Predicting the Effect of Hardener Composition on the Mechanical and Fracture Properties of Epoxy Resins Using Molecular Modeling

S Pal and K Dansuk and A Giuntoli and TW Sirk and S Keten, MACROMOLECULES, 56, 4447-4456 (2023).

DOI: 10.1021/acs.macromol.2c02577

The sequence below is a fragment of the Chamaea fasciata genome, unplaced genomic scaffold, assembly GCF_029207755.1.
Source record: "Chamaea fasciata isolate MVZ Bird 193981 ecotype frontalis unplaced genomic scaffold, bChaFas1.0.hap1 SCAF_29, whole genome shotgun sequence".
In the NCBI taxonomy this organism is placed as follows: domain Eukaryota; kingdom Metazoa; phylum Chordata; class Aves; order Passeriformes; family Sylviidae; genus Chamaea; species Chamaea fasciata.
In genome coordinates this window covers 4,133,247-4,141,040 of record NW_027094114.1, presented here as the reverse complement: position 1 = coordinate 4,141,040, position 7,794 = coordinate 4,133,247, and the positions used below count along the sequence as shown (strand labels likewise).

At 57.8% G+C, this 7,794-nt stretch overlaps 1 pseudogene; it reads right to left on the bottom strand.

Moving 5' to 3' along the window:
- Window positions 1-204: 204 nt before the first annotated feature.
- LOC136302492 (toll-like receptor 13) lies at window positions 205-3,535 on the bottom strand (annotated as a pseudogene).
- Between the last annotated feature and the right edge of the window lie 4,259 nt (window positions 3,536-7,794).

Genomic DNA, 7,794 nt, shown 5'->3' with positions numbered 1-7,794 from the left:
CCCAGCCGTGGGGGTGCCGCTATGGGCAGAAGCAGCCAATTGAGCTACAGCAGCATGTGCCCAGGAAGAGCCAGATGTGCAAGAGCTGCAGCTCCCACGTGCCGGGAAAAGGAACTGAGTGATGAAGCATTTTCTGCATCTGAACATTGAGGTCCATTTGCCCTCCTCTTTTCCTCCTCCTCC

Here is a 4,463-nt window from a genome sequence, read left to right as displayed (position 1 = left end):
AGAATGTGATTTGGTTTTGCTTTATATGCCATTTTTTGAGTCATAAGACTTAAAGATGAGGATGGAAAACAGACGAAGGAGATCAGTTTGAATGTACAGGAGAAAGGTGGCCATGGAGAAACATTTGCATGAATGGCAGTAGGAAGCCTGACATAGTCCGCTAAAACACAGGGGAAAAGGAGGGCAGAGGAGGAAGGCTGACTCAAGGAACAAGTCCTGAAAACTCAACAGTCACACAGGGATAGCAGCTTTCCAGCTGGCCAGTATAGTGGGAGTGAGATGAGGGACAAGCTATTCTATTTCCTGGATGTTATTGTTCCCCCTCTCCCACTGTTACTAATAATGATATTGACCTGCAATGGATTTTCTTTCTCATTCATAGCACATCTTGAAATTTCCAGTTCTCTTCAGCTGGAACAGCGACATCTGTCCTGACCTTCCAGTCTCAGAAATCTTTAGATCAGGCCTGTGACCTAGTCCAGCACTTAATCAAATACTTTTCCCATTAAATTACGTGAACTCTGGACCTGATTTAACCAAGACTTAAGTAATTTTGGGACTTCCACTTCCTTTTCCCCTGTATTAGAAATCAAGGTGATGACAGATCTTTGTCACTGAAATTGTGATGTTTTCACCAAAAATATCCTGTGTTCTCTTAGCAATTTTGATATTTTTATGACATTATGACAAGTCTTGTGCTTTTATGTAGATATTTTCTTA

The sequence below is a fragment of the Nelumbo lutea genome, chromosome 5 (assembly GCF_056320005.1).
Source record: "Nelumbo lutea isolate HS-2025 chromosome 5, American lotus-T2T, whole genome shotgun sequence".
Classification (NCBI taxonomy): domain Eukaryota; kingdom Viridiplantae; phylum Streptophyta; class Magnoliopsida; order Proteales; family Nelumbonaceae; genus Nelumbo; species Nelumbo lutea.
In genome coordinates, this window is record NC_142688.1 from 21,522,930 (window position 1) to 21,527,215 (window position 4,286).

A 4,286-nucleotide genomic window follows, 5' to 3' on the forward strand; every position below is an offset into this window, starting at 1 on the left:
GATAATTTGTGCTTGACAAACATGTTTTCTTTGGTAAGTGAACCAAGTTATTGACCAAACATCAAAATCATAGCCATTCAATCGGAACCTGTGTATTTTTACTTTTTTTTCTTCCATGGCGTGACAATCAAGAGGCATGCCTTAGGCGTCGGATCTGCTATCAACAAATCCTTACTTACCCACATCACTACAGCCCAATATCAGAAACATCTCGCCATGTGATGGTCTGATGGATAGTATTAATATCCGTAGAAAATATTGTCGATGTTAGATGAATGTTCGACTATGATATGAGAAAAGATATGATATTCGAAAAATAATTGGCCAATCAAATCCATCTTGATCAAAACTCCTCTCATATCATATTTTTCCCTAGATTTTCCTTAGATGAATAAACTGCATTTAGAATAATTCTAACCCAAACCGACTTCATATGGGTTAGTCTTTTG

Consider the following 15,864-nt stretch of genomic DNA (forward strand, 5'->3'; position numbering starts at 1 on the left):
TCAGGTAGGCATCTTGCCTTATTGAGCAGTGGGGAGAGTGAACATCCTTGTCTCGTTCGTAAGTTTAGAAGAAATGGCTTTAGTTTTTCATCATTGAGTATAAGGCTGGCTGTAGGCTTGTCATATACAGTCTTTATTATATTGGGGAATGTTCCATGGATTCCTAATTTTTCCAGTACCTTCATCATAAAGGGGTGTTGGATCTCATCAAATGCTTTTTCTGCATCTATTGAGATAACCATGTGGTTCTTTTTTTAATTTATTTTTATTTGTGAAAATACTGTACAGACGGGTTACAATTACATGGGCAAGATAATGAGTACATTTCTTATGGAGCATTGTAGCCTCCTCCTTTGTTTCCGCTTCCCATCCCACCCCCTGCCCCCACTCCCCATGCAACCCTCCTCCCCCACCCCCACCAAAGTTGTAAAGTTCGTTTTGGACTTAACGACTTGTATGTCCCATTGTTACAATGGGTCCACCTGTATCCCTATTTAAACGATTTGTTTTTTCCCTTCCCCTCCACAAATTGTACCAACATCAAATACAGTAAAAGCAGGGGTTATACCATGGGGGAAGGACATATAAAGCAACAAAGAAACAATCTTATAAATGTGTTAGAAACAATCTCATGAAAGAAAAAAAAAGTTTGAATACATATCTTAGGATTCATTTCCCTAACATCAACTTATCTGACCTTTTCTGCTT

Improvingthe toughness of brittle epoxy while keeping its highstrength- to-weight ratio is challenging, as these two properties workagainst each other. Fracture processes are difficult to ascertainwith experiments, as they occur at nanoscopic lengths and time scalesand require higher efficiency than what can be attained with atomisticsimulations. To overcome this challenge, we utilize a recently developedchemistry specific coarse-grained model to examine two different hardeners,diamine 4,4 '-methylene-bis(cyclohexyl-amine) (PACM)and propylene oxide diamine (Jeffamine), to cure bisphenol A diglycidylether (DGEBA) at varying stoichiometries and understand how hardenercomposition influences the elasticity, yield strength, and fracturetoughness of epoxy resins. The results indicate that PACM mainly contributesto the modulus and that long Jeffamine chains increase fracture toughnessby making the epoxy ductile, whereas short Jeffamine chains significantlyimprove the yield strength. Longer Jeffamines also lead to largervoids and the formation of fibrils that carry a significant amountof stress and contribute to toughness. Interestingly, the Ashby plotsreveal that epoxies with intermediate-length Jeffamine chains (D800and D2000) outperform other systems, as the toughness enhancementfrom flexible Jeffamine chains and the stiffness due to PACM helpto overcome the strength-toughness trade- off. Our modelingframework and findings establish a path toward resin design from predictivemultiscale models with no empirical input and reveal new insightsinto the molecular failure mechanisms of epoxy resins.

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